Black Friday and Cyber Monday mark the official beginning to the holiday season. These days are popular with both consumers and cybercriminals alike. To help protect your information, here are some of the most common holiday season scams as written in the Credit Union Times:
1. Black Friday/Cyber Monday Specials. Scammers often send fake emails with deep discounts on big ticket items, to lure consumers into clicking on the links. They then steal sensitive information like your credit card number to commit fraud.
2. Free vouchers or gift cards. A common scam involves big discounts on gift cards. Social media site posts also offer phony vouchers. Users who clicked through to those shared links are often brought to phony websites with online surveys designed to steal personal information.
3. Postal delivery failures. In this scam, consumers receive bogus emails with subject lines such as, "USPS Delivery Failure Notification." These emails then trick consumers into clicking the link to find out when they can expect a delivery. Clicking on the link activates a virus, which can steal personal information such as user names and passwords.
4. Ransomware, DDoS and site overload. In a typical extortion campaign, targeted businesses receive an email threatening a DDoS attack on the company's website unless they pay a ransom. DDoS attacks result in damaging consequences, including lowered customer confidence and lost revenue.
5. Fake coupons and refunds. A fake coupon and refund scam often circulates through emails that appear to come from a hotel or retailer. It claims a "wrong transaction" occurred and asks victims to click for a refund, triggering a malware infection on the victim's device.
6. Phishing on the Dark Side. A new email has begun circulating that tricks people into thinking they could win movie tickets for the highly-anticipated film, "Star Wars: The Force Awakens." However, the email is a phishing attack in disguise.
7. Charity tricksters. Making a donation on the wrong site can mean inadvertently funding cybercrime or terrorism. Consumers should be skeptical of communications that ask for contributions and make sure they are legitimate.
8. Extra holiday money. The most innocent versions of these scams collect confidential information such as Social Security numbers from victims on required forms, and then later on used by cybercriminals to commit identity theft.
9. The search trap. Bad guys do their research to find out what consumers want, then they build websites that promise the item to their victims. To get more traffic to the sites, they ensure that they pop up on search engines. These sites contain malware, and experts recommend that consumers update their web browsers to alert them of unsafe sites.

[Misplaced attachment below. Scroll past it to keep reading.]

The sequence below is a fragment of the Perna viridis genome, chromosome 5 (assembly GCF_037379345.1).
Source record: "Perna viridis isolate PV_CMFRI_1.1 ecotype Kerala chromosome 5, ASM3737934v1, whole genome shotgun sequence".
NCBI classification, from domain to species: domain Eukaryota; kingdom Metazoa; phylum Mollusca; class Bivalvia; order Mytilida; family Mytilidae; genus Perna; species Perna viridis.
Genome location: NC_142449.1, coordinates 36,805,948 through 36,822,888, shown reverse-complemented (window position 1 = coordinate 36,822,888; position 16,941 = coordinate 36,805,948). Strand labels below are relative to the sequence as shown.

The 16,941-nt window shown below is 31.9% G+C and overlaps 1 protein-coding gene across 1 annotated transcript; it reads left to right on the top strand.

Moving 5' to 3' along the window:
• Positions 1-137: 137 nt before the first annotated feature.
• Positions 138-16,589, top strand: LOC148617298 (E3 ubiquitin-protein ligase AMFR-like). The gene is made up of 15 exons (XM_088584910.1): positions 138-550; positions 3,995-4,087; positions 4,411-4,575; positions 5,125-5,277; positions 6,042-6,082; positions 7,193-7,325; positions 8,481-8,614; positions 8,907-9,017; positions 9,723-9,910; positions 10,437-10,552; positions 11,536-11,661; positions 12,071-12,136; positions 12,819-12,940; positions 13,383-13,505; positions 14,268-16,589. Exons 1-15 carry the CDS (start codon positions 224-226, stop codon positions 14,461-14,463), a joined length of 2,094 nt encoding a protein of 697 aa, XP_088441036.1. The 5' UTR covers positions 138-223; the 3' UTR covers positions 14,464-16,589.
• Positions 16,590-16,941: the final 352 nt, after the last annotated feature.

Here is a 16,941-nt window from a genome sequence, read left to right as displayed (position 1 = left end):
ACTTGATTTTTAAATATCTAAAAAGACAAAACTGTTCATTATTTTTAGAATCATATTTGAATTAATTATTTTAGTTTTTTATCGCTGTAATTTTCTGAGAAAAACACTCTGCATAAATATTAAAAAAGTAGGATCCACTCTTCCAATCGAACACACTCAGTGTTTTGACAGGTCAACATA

10. Open Wi-Fi. Scammers trick shoppers by emitting what appears to be a free Wi-Fi signal. If the shopper hops on it, the scammer can gain access to his or her credit card information. Experts advise consumers to never complete a credit card transaction while using a public Wi-Fi connection.
11. Grinch e-card greetings. These malicious email attachments look like an e-greeting card from a friend or co-worker, but they contain malware that could infect the recipient's device.
12. Not so secure EMV cards. The Federal Trade Commission reported scammers are trying to take advantage of the millions of consumers who haven't received chip cards by emailing them and posing as card issuers. These fraudsters coerce victims to share personal information or install malware on their devices.
About Unity One Credit Union
Established in 1927, Unity One Credit Union is the oldest credit union in Texas. A member-driven and not-for-profit cooperative, Unity One CU served the employees and families of the BNSF Railway for 70 years. However, after transferring its corporate headquarters to Fort Worth in 1998, the credit union expanded its field of membership to include other non-railroad companies, organizations and individuals.
Today, anyone who lives, works, worships or attends school in Fort Worth, Blue Mound, Saginaw, Haslet, Keller, Colleyville, Bedford, North Richland Hills, Southlake, St. Paul, MN and Kansas City, KS may apply for membership. Unity One CU has eight branches to serve over 30,000 members nationwide. For more information about Unity One Credit Union, visit www.unityone.org. Think outside the bank.™